. M. Safeer on stage at the Colombo International Theatre Festival with Rituparna Biswas, Subhendu Bhandari, Ronald Rand, Dr. Asish Goswami, and honored dignitaries at the Festival, 2019

In the age of consumerism. everyone has access to television and a smartphone, so why would they want to go to an auditorium and buy ticket to watch theater? Market economy is determining the fee of an artist in an art form in modern society, and I believe, that economy cuts into the artist's freedom. So, to stay out of this ‘market economy,’ you find an alternative way of theater. That is why these theater groups in my state of Bengal do their one-hour theater productions in an intimate theater. They do not expect fame, they do not expect corporate support or a comfortable life. They accept and enjoy the struggle it takes, without complaint because they have to make theater.

This is the picture of our theater in the state of Bengal. A ‘theater of the poor’ which is crafted with love and passion. We have doing this kind of theater for last two hundred years and I have full faith that it will last for next two hundred years to come. Our theater history will be written on these uncountable sacrifices of our theater workers. I would like to welcome you all to come and witness this. 2020 (Written exclusively for “The Soul of the American Actor” in Kolkata, India.)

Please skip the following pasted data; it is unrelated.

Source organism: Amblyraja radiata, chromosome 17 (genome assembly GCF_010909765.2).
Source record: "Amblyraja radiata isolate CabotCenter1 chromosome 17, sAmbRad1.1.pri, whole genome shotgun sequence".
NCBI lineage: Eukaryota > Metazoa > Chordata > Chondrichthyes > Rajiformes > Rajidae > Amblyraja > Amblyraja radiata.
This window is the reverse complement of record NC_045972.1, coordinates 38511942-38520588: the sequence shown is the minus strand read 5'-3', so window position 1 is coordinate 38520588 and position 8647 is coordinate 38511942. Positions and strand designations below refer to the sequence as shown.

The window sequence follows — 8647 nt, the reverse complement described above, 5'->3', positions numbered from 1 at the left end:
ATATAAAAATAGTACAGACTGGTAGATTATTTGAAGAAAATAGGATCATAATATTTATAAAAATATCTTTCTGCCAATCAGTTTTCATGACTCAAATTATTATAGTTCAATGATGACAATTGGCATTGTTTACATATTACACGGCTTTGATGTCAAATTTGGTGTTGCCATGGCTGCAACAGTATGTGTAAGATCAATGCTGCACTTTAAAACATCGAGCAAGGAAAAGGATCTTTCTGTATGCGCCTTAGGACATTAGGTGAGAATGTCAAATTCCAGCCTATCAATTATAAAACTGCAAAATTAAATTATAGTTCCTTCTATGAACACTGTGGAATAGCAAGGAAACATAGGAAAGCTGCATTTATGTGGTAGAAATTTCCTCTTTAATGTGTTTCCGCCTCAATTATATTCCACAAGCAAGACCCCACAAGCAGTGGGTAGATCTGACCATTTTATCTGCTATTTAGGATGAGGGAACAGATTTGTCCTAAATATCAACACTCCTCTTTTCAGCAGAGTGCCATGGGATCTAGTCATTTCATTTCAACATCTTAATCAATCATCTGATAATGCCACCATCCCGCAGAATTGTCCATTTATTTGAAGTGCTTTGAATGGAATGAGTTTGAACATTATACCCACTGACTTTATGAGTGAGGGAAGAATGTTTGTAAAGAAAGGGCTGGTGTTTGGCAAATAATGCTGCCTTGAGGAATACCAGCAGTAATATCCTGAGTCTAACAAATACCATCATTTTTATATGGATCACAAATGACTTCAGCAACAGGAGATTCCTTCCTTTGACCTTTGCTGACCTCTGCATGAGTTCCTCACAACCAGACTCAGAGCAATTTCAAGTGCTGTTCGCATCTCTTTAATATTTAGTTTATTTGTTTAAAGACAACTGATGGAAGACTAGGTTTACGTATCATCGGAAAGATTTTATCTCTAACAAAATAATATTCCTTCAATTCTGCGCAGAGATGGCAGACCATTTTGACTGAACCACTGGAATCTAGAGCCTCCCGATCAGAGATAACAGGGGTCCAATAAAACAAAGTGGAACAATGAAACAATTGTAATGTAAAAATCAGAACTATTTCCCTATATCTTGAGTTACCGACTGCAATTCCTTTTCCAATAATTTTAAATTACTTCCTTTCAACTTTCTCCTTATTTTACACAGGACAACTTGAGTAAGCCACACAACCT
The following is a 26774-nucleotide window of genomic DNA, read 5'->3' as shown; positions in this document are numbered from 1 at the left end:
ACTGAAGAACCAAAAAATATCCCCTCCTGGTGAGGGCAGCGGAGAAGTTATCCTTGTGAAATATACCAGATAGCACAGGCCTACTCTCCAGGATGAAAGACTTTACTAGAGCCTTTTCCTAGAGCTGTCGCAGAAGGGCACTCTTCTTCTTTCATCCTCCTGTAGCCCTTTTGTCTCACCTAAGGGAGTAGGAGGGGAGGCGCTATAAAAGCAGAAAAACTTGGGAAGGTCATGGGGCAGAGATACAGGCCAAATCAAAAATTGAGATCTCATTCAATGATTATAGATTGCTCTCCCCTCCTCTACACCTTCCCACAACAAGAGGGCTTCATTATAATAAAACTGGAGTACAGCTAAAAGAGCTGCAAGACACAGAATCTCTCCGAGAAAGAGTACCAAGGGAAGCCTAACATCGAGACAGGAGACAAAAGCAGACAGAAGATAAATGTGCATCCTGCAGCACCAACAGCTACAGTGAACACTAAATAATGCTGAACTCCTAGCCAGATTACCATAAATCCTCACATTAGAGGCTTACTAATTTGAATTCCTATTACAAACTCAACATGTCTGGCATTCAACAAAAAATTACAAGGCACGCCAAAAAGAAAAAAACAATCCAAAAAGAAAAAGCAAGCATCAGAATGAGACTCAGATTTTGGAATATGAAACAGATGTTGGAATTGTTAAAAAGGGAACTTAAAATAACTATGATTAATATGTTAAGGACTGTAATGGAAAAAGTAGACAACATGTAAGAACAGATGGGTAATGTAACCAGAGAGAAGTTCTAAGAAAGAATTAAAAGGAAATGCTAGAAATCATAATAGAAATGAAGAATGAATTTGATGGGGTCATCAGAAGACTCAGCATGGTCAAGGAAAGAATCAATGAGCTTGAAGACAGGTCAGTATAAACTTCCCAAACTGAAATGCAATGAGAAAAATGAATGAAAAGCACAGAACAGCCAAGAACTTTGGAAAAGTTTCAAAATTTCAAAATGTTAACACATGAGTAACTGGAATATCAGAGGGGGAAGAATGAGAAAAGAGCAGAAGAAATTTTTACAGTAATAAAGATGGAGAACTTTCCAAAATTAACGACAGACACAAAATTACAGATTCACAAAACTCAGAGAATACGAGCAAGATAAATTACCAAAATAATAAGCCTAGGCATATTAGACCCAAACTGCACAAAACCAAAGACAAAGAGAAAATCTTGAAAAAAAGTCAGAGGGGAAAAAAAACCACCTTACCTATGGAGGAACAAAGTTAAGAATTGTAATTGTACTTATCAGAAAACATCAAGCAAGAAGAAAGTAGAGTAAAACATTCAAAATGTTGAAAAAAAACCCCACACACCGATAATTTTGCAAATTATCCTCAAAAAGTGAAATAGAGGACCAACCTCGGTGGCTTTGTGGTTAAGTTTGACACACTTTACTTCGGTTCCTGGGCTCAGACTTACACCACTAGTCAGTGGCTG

Dr. Asish Goswami is a regular Theater critic in several newspapers and magazines across India, and is mostly known as a Theatre archivist on the theater of India and Bangladesh. Dr. Goswami has published fourteen books on theatre. An International Forum member of Monodrama under the banner of ITI, as a visiting Professor and Theater critic, Dr. Goswami has been invited as Guest Speaker and as an Observer at many theater festivals across the world.

"It is a law of life that man cannot live for himself alone. The world's problems are also our personal problems. Health is achieved through maintaining our personal truth in a balanced relation of love to the rest of the world. No expression is more emblematic of this relation than the creative act which we call art, and none more than the theatre. The theatre, to be fully understood and appreciated, must be seen as a manifestation of this process of interchange between society and the individual. It must be judged as a continuous development of groups of individuals within society, becoming richer, acquiring greater force and value as it grows with the society. Only in this way can the theatre nourish us."  - Harold Clurman